Archive for May, 2009

Saving for a Kayak

Saturday, May 23rd, 2009

kayakSaving Discover Card points that is.  The plan is simple…every time I accumulate $40 cash back bonus, I buy a $50 L.L. Bean gift card from Discover.  If I have the patience to save the full amount, I’ll save 20% off a great kayak.  I’m also watching Craigslist so we’ll see what comes first.

What creative things are you doing to save money?

Financial Independence

Thursday, May 21st, 2009

adirondack jakeMy friend Paul recently asked me to define Financial Independence.  I gave Paul my short version and promised to expand in an upcoming blog post.  Here we go…

To me financial independence is when you have enough money coming from sources other than your job to support your desired lifestyle.  You can live “independent” of your day job paycheck.  You may love what you do and choose to go to work anyway, but knowing that you don’t have to will free you from the stress and worries that the paycheck to paycheck employee often feels.  Your monthly bills may be paid by dividends from stocks that you’ve invested in, rental income from real estate that you own, or distributions from a small business that you own.  The important thing is that the sources of income don’t require your day to day involvement to continue paying you.  The freedom that comes from investment income is freedom of time.  You have complete freedom to choose how you spend the limited resource called time.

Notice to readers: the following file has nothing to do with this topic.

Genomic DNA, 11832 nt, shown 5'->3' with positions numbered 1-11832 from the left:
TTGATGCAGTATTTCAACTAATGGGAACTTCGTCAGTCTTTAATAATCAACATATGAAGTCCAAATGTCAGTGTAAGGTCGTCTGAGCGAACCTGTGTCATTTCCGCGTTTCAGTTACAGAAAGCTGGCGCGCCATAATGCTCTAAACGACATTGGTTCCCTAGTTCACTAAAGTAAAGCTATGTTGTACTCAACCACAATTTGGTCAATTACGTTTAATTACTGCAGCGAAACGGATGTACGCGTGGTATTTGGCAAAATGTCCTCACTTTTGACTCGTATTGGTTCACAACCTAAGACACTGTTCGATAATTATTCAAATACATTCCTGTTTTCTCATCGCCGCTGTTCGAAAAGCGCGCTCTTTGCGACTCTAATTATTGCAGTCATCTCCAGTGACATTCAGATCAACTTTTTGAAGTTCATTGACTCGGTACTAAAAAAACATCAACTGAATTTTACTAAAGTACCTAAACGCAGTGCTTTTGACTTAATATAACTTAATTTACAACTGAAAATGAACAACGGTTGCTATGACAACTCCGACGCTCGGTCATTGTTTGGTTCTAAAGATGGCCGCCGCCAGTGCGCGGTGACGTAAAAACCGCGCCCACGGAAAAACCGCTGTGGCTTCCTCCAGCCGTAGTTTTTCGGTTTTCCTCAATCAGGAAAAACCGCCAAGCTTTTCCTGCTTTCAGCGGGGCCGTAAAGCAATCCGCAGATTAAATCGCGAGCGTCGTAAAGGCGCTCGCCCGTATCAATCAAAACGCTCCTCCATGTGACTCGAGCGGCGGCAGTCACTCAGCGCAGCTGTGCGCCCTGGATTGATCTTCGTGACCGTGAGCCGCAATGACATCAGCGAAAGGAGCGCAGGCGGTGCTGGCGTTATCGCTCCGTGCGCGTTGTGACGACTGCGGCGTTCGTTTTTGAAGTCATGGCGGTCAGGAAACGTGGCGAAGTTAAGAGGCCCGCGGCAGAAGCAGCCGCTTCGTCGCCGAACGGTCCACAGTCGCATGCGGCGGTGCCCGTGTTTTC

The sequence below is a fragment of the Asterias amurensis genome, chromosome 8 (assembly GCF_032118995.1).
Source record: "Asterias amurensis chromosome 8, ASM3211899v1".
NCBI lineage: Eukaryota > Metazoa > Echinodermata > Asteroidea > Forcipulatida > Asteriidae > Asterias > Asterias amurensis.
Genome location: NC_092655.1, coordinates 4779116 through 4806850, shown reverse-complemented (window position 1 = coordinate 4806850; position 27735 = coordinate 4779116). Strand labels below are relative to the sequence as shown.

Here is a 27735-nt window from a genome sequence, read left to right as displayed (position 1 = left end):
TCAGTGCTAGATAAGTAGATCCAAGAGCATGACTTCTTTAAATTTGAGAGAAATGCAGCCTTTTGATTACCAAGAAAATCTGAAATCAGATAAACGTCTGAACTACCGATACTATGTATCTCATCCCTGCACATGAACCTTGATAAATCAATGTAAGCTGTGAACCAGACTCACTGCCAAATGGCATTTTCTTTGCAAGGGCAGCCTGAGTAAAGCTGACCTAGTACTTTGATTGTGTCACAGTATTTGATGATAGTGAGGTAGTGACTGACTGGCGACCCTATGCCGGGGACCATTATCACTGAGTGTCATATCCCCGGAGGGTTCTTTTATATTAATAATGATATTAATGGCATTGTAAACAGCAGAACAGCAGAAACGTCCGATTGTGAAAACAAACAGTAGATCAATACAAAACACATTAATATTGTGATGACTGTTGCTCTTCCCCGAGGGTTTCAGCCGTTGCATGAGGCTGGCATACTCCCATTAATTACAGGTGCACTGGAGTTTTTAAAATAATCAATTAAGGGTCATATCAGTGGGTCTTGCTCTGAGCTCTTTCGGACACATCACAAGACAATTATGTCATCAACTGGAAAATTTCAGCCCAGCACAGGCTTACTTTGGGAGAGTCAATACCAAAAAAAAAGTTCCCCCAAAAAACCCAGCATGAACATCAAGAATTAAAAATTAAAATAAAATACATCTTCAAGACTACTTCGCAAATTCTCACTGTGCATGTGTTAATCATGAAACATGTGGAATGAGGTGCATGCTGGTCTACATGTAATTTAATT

I haven’t arrived at full independence yet, but I’m working toward it…how about you?

Book Review Tuesday: Malcolm Gladwell's Outliers

Tuesday, May 5th, 2009
Outliers image

I just finished Malcolm Gladwell’s Outliers.  The basic premise is that a series of fortuitous circumstances rather than amazing talent enabled the Beatles, Bill Gates, hockey stars, and others to reach high levels of success.  Gladwell believes that high levels of excellence require at least 10,000 hours of practice.  So far, so good.  Then Gladwell explained that unique opportunities were the reason those hours were available to the successful.  The case studies made very interesting reading, but didn’t help the kids at home who weren’t born in a certain month!

Ready, Set…

Aside from the 10,000 hour rule, I was disappointed by the lack of actionable points in Outliers.  I believe the subtitle should have been A Story of Success or Parts of Stories of Success rather than The Story of Success.  Gladwell seems to attribute the source of success largely to luck.  Kind of a downer to those of us not terribly lucky yet no less desirous of our own level of success.

What if?

While I enjoy stories like Susan Boyle, who just “needed a chance”, it seems that many success stories I hear and read about are of people who pushed through countless obstacles and made their own luck.  The stars did not just one day align for them.  What if we all have opportunities throughout our lifetimes that we are unprepared for or do not recognize that could move us closer to success?  Also, what could December-born children do to make it to the NHL?